6. 6. The Heart Directs the Life – THOSE WITH A WELL-KEPT heart are persons who are prepared for and capable of responding to the situations of life in ways that are good and right. Their will functions as it should, to choose what is good and avoid what is evil, and the other components of their nature cooperate to that end. They need not be “perfect”; but what all people manage in at least a few times and areas of life, they manage in life as a whole. 6
  7. 7. The Heart Directs the Life – Now, in order to see what this means and why it is so, we must be clear about what the “heart” or “spirit” is within the human system and how it can effectively govern our lives for good. – The human heart, will, or spirit is the executive center of a human life. The heart is where decisions and choices are made for the whole person. That is its function. 7
  8. 8. The Six Basic Aspects of a Human Life 1. Thought (images, concepts, judgments, inferences) 2. Feeling (sensation, emotion) 3. Choice (will, decision, character) 4. Body (action, interaction with the physical world) 5. Social context (personal and structural relations to others) 6. Soul (the factor that integrates all of the above to form one life) 8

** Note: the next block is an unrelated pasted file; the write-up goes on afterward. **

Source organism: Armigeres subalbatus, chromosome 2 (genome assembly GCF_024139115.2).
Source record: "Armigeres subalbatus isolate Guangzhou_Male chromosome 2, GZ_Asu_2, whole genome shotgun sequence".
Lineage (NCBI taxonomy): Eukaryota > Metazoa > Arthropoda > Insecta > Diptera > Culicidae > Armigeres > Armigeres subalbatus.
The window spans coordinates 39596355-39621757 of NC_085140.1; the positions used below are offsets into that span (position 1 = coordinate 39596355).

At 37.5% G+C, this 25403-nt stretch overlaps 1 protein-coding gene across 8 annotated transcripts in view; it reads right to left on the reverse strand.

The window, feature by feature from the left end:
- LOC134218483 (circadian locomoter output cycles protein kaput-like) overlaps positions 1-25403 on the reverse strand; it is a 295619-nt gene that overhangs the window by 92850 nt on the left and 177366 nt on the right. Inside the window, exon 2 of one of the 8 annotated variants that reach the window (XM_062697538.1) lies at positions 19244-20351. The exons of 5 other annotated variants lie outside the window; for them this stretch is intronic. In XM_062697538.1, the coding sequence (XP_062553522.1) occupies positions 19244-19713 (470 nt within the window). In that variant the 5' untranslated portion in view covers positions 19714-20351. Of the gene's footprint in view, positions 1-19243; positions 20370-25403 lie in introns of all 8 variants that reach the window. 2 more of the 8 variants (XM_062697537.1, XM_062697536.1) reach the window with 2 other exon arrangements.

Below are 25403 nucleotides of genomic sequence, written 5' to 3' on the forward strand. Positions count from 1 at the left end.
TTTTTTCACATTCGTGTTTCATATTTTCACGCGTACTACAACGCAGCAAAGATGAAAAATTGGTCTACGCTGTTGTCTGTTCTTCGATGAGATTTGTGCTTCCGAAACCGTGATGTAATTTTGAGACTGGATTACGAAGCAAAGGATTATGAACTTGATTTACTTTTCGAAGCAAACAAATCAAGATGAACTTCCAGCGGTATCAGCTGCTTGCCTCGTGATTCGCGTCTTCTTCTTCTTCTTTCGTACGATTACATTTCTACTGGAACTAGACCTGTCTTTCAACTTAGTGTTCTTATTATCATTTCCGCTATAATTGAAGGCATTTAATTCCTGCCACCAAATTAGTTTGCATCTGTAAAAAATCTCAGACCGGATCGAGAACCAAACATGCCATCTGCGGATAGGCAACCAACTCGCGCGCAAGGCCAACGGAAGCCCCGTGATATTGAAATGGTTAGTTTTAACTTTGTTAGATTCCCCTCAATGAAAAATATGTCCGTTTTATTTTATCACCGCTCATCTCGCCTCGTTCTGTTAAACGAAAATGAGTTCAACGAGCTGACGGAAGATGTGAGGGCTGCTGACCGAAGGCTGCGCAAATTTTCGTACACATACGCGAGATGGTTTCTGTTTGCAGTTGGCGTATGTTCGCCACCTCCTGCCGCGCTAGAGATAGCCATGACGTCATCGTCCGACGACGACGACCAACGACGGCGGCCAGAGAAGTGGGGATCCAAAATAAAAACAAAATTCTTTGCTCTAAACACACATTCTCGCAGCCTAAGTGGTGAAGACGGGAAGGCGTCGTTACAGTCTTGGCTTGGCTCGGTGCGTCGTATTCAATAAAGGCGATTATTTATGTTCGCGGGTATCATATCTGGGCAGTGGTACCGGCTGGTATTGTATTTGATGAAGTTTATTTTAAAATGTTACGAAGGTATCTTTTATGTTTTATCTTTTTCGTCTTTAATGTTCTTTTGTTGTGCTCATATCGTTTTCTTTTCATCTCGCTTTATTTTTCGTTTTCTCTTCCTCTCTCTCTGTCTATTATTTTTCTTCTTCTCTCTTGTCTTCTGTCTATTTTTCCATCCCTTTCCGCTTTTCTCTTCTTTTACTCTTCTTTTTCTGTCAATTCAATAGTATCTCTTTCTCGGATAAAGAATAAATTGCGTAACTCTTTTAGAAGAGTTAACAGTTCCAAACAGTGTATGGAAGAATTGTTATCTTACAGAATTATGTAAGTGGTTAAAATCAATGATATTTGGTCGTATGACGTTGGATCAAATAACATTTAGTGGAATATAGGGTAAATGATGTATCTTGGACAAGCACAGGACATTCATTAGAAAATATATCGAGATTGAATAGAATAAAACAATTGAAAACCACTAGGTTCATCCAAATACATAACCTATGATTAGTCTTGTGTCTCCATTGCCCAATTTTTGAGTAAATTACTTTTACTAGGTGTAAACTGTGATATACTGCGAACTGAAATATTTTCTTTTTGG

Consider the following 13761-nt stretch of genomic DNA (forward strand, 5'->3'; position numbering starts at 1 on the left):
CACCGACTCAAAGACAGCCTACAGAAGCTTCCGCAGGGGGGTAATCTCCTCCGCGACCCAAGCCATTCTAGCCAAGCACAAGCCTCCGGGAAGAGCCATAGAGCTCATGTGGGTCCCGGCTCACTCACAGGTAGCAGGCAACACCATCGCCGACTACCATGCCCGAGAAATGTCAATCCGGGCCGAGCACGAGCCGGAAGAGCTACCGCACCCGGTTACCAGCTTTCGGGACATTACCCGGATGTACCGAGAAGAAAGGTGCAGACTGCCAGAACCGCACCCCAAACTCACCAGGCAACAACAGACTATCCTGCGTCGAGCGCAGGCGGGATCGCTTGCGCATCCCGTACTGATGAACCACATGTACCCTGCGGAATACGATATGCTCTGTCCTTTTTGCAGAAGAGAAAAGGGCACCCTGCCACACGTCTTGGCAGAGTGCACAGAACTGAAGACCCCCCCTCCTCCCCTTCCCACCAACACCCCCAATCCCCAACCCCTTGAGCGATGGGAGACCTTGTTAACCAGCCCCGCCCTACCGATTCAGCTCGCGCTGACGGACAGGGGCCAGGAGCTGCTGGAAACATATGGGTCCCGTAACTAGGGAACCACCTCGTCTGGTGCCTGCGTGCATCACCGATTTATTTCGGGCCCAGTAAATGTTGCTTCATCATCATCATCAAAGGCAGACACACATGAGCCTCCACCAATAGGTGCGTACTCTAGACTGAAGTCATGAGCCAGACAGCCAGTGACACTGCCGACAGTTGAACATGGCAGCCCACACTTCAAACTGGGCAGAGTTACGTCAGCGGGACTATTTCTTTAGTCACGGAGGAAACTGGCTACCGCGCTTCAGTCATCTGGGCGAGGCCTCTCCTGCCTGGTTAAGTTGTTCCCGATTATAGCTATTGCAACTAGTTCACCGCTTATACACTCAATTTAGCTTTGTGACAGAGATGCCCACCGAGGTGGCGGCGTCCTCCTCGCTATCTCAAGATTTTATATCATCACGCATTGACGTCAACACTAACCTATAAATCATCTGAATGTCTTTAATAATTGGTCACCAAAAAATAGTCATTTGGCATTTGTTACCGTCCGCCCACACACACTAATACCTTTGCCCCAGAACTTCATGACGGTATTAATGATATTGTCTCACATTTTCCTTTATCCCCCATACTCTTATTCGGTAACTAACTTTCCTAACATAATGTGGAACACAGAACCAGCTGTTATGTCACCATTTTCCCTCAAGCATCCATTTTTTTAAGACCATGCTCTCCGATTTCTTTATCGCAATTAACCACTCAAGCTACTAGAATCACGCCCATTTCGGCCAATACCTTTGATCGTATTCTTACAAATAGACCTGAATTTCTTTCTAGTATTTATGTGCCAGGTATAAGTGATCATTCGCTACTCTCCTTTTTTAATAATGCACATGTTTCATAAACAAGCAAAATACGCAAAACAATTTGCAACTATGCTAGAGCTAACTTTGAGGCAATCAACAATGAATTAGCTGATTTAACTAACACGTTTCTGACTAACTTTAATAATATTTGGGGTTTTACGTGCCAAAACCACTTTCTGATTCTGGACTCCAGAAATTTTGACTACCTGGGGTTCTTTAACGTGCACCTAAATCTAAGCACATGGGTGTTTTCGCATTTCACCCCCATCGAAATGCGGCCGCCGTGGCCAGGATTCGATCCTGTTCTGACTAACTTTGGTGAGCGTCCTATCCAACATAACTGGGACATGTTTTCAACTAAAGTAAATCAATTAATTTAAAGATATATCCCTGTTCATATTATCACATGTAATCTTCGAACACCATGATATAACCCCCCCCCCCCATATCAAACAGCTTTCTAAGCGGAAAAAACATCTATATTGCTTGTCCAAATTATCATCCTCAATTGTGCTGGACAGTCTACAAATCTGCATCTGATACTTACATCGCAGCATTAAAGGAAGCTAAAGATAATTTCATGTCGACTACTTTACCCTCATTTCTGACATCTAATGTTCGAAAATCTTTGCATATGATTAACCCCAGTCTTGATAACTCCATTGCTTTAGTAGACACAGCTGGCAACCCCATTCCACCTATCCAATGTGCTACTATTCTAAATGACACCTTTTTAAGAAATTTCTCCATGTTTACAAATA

9. 9. The Human Self Is Not Mysterious – Each aspect or dimension of the person will be a source of weakness or strength to the whole person, depending upon the condition it is in, and the condition it is in will depend, finally, upon the heart. A person who is prepared and capable of responding to the situations of life in ways that are “good and right” is a person whose soul is in order, under the direction of a well-kept heart, in turn under the direction of God. We can better see what this means if we keep in mind what each dimension of the human being does. 9